Three Great Places to Draw Inspiration for Creativity

I have to admit, sometimes it’s hard for me to find inspiration for blog posts. And honestly, sometimes that extends to larger projects, like books, art pieces, or DND campaigns. This is a sentiment a lot of creatives often share, and people can find their inspiration in a lot of different places. So where can we look for ideas when we’re feeling blocked? Where can we search from the comfort of our armchairs or couches or desks? Let’s take a look at three places online we can search for ideas.

Real life

Honestly, is there anything stranger than real life sometimes? *gestures vaguely*

But current events aside, you may find that you can be inspired by the things going on around you. As an exercise, try setting a timer for 5, 10, even 30 minutes (and believe me, a timer is important if you don’t want to lose the rest of the day). Then, scroll through the home page of a news site or even Facebook. Write down as many ideas as you see pop up…don’t worry about if you’ll use them or what you’d use them for. The idea is to pick out things you might not have noticed otherwise, things that can be used for character or world development, maybe even the basis of a plot.

Other media

Another way to come up with ideas is to see what other people are doing. In order to refill your own creative well, you may find that consuming other stories is key. So watch Netflix for a couple hours a couple times a week. Read a few books (and you should probably be reading books anyway as research for yourself). Take time to see what you enjoy in stories or what interests you in documentaries and let yourself dwell on those things. Then, when you’ve done some research into things you like to consume, see if you can figure out how to incorporate those ideas and tropes in your next piece.

Internet

There is an abundance of inspiration to be found online as well, some of which can count as real life or media. But I want to draw your attention to a few particular places online.

Pinterest

Pinterest is a great place to find photos and artwork to inspire you and to create digital mood boards. I do this for just about every story I write! I’ve also talked a bit about how to use Pinterest for your writing in a previous post, so I’ll leave it here for now. 🙂

Photo sites

I won’t list specific ones, but sometimes all you need to shake an idea loose is the right photo. Take some time to scroll through stock photo sites or photography communities.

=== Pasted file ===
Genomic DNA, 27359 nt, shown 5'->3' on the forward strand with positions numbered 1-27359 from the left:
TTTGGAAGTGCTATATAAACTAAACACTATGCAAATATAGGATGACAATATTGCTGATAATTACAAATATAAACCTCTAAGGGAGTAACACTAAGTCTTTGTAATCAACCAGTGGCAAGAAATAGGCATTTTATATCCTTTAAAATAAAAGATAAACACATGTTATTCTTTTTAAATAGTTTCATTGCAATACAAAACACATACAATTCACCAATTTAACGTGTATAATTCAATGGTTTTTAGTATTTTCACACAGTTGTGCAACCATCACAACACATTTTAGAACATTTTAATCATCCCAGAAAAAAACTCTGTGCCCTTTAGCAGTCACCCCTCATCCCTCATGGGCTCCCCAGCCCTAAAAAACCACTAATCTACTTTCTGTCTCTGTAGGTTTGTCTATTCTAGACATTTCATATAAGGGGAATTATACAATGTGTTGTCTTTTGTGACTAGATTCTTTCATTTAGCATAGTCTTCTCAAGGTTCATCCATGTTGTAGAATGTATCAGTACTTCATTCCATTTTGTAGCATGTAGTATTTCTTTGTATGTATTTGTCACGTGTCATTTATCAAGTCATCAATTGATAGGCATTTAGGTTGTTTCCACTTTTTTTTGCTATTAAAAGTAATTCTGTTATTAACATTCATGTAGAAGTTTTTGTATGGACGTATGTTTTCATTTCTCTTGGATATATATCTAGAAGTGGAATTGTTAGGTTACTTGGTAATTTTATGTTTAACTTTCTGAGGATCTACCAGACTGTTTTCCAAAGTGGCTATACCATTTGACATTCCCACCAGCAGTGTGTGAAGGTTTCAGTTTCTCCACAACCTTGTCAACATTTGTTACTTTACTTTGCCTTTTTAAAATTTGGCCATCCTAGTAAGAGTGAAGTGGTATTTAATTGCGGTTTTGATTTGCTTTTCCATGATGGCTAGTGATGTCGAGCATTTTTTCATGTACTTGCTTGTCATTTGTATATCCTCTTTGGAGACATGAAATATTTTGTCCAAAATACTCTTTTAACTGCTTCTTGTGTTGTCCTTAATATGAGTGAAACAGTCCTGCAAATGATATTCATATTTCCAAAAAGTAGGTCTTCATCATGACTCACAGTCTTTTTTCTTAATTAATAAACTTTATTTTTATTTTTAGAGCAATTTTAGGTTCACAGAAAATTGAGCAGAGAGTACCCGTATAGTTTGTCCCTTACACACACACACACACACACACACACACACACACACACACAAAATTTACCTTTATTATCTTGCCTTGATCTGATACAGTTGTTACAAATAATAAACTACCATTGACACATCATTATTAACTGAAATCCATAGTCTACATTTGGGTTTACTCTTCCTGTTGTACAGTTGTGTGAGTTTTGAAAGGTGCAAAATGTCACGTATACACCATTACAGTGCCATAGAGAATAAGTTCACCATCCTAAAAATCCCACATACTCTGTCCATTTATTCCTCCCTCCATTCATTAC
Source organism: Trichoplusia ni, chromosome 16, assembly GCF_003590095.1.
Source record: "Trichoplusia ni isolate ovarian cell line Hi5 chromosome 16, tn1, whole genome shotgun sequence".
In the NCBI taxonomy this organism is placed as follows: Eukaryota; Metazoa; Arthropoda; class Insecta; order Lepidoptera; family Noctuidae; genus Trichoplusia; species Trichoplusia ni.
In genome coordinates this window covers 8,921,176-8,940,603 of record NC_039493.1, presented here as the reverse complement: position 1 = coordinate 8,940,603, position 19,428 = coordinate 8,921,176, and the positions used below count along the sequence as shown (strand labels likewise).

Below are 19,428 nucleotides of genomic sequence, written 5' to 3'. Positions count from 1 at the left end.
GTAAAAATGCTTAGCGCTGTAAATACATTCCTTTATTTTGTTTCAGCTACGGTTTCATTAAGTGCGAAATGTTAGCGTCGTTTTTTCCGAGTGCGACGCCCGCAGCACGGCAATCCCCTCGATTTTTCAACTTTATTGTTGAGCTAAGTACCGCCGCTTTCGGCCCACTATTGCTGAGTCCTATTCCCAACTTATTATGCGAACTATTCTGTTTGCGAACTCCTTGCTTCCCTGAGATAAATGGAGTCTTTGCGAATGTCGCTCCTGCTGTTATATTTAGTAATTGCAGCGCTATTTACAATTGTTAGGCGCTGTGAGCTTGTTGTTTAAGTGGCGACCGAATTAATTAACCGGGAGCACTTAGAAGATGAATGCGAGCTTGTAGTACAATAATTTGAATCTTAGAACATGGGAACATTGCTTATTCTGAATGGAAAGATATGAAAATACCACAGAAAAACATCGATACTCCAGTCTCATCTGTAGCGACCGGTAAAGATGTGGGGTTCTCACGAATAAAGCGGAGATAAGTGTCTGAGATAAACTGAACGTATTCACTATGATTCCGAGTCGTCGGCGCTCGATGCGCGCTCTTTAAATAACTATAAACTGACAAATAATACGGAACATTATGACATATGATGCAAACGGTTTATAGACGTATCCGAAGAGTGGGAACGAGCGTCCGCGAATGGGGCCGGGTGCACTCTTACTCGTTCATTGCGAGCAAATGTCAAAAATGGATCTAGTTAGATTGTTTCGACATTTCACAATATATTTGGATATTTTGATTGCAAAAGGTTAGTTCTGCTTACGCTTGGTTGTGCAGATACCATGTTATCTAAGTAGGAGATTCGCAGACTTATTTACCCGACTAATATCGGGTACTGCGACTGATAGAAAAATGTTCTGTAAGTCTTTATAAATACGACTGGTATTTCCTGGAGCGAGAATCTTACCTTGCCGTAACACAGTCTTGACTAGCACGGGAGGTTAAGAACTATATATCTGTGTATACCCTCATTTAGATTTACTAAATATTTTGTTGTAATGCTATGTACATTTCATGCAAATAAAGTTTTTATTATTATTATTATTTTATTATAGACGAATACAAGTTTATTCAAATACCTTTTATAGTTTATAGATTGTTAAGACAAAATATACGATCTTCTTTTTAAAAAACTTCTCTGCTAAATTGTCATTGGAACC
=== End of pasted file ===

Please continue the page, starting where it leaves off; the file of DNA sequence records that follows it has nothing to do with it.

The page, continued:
Tumblr and other blogs

You may also find ideas in blogs across the internet. See what other people are discussing that strikes a chord with you. Maybe it’s a single thought that’s the theme for a new piece. Do you agree with what you’re reading? Disagree? Have more thoughts? Expand on that.

Wikipedia

Finally, Wikipedia is a wealth of information. And it’s so easy to go down the rabbit hole. Follow a link trail and learn new things about a topic that interests you. But, much like with the news or social media searching, you may want to set yourself a timer.

Final Thoughts

Before I close for the week, I want to be clear that what I’m talking about today is simply finding inspiration – a single idea that you can develop on your own. This does not mean taking whole ideas and stories (no plagiarism, copyright infringement, or other illegal activities!). It simply means looking at something that interests you and seeing how you can make it your own story.

But I do want to emphasize that we are surrounded by stories all day every day. With practice, you’ll be able to pick them up and set them aside for later. I don’t know about you, but I keep a file on my computer of random ideas I may eventually use. Maybe it’s time to start your own file, too!

Keep your eyes open, and let your mind wander. You never know where you’ll find your next idea.

Friends in Creative Places

A while back you may recall my post titled “The Demons of Discouragement.” Well, after reviewing that post recently, I realized that the discouragement I was feeling has been somewhat alleviated. So I started thinking about why that might be, and I have come to a conclusion: I found the right creative friend. This isn’t to say my other support hasn’t been phenomenal, and I love my friends and family for their support every day. But it’s quite different to have a creative friend doing the same work as you.

Back toward the end of summer I had joined a local writing group that met in the Barnes & Noble closest to where I lived (I still attend every meeting!). About the same time I started going, another woman near my age also began attending. Like me, she had written a book. Like me, it was fantasy. Like me, she was ready to query. Unlike me, she was vocal about it.

So we gravitated together at and around these meetings, talking shop and gushing over our books. She began pushing me to do things I would have avoided out of my introverted, shy nature or because of the cost. With her, I attended a writing workshop in Philly in April. I went to a Sarah J. Maas book signing and discovered that she lives pretty close to me. I traded critiques and reviews of synopses and query letters and drafts.

And you know what? The query process is going so much better. I got a request for my full manuscript at the workshop. I have six queries out in the world, shining in their new and improved status. I feel more confident in what I’m doing, not like I’m just flailing in the dark and hoping to hit something.